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Enormous skyscrapers will house residents and workers who happily go "for weeks" without setting foot on the ground. Streamlined, "hurricane-proof" houses will pivot on their foundations like weather vanes. The family car will turn into an airplane so easily that "a woman can do it in five minutes." Our wars will be fought by robots. And our living room furniture―waterproof, of course―will clean up with a squirt from the garden hose.
In Yesterday's Tomorrows Joseph J. Corn and Brian Horrigan explore the future as Americans earlier in the last century expected it to happen. Filled with vivid color images and lively text, the book is eloquent testimony to the confidence―and, at times, the naive faith―Americans have had in science and technology. The future that emerges here, the authors conclude, is one in which technology changes, but society and politics usually do not.
The authors draw on a wide variety of sources―popular-science magazines, science fiction, world fair exhibits, films, advertisements, and plans for things only dreamed of. From Jules Verne to the Jetsons, from a 500-passenger flying wing to an anti-aircraft flying buzz-saw, the vision of the future as seen through the eyes of the past demonstrates the play of the American imagination on the canvas of the future.
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Joseph J. Corn is senior lecturer in the department of history at Stanford University. He is the author of The Winged Gospel: America's Romance with Aviation, 1900-1950. Brian Horrigan is a curator with the Minnesota Historical Society in St. Paul.Originally published in 1984 to accompany an exhibition by the same name organized and circulated by the Smithsonian Institution Traveling Exhibition Service.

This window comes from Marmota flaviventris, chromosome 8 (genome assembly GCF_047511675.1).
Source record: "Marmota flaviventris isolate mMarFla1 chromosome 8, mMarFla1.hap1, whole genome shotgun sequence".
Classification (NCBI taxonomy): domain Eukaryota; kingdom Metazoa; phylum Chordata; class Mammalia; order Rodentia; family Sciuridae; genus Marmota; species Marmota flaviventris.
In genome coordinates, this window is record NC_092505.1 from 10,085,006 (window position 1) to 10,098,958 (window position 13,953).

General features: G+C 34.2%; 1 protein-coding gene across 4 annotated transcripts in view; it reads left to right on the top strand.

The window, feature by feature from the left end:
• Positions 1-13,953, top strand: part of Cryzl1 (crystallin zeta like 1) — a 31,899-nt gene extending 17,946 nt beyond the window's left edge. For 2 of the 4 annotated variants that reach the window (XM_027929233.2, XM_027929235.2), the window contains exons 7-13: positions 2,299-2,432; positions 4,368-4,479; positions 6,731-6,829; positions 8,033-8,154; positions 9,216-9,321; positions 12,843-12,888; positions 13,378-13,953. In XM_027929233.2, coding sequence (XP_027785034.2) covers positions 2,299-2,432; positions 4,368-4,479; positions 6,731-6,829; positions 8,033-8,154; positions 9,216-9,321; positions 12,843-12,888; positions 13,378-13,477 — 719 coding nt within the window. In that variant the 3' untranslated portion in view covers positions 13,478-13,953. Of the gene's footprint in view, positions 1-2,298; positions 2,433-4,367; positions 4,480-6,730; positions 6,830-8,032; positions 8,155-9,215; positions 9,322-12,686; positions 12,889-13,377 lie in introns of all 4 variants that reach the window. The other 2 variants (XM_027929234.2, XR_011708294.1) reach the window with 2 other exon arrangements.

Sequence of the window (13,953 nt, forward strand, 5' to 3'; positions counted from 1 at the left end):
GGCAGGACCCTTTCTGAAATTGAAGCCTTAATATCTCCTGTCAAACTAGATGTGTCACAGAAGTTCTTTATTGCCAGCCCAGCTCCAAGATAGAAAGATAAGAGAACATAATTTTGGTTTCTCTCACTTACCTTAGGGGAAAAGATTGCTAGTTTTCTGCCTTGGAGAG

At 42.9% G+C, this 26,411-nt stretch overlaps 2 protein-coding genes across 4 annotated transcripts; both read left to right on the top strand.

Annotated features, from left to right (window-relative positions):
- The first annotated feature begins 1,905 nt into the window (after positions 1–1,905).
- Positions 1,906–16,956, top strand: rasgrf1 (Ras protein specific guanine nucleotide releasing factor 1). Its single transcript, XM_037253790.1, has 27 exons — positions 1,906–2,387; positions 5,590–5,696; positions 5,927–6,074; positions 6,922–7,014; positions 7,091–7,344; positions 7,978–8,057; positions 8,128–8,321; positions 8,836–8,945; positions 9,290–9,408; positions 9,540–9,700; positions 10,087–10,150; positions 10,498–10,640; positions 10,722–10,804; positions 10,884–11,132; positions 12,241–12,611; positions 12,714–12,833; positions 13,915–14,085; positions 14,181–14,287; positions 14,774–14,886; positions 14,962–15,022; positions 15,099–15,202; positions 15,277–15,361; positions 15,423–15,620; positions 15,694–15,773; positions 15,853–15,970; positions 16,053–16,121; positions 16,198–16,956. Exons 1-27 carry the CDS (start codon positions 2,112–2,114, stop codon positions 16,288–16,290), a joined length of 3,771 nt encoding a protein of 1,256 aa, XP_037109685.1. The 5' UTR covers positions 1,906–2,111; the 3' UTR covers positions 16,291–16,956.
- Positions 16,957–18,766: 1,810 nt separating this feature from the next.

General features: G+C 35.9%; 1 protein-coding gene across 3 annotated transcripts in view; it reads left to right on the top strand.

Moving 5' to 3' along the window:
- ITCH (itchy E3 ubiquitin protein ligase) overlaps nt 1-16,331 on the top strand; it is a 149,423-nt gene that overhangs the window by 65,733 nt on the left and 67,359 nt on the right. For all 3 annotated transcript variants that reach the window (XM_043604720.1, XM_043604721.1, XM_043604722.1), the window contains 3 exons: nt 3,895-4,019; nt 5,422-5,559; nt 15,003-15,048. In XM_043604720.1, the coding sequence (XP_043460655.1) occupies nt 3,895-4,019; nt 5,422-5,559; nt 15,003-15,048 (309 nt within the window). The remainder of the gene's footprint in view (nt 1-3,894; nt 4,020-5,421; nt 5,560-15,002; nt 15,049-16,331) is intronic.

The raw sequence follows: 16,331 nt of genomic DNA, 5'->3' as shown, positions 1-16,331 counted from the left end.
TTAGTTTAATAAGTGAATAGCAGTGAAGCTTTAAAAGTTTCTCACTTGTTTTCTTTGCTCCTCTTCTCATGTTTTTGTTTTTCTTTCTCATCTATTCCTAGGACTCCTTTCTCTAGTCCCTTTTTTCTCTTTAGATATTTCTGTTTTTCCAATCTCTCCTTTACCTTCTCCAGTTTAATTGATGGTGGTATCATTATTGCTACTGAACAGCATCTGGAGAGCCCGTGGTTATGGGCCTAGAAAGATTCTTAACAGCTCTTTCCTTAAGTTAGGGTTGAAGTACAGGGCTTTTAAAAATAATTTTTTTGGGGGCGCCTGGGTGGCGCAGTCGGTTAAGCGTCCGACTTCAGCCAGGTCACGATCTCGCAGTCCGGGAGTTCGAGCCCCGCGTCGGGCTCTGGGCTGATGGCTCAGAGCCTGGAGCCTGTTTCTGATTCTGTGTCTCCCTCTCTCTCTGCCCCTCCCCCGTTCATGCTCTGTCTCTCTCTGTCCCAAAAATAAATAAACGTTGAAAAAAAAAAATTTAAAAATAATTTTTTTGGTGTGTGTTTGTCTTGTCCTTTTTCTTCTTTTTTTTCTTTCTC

"Whether it involves gleaming mega-cities, scudding unflawed skies or the inane advertising smile of a man who just loves his personal flying machine, watching Americans look forward is to look back. It is to look at ourselves in our most brilliant and boneheaded moments. Which is great fun. Here, moreover, the fun is enhanced by a cheerful... text and―the real glory―a wonderful abundance of visual material drawn from a Smithsonian traveling exhibit."(Boston Globe)
"Many books might be commended as entertaining, instructive, or even fascinating. Yesterday's Tomorrows deserves each of these adjectives... The reader is taken through a gallery populated with forgotten industrial prototypes, architectural models, toy ray guns, flying cavalrymen on 'helihorses,' science fiction props from Hollywood and, or course, all sorts of projects and renderings concerning transportation."(Road and Track)
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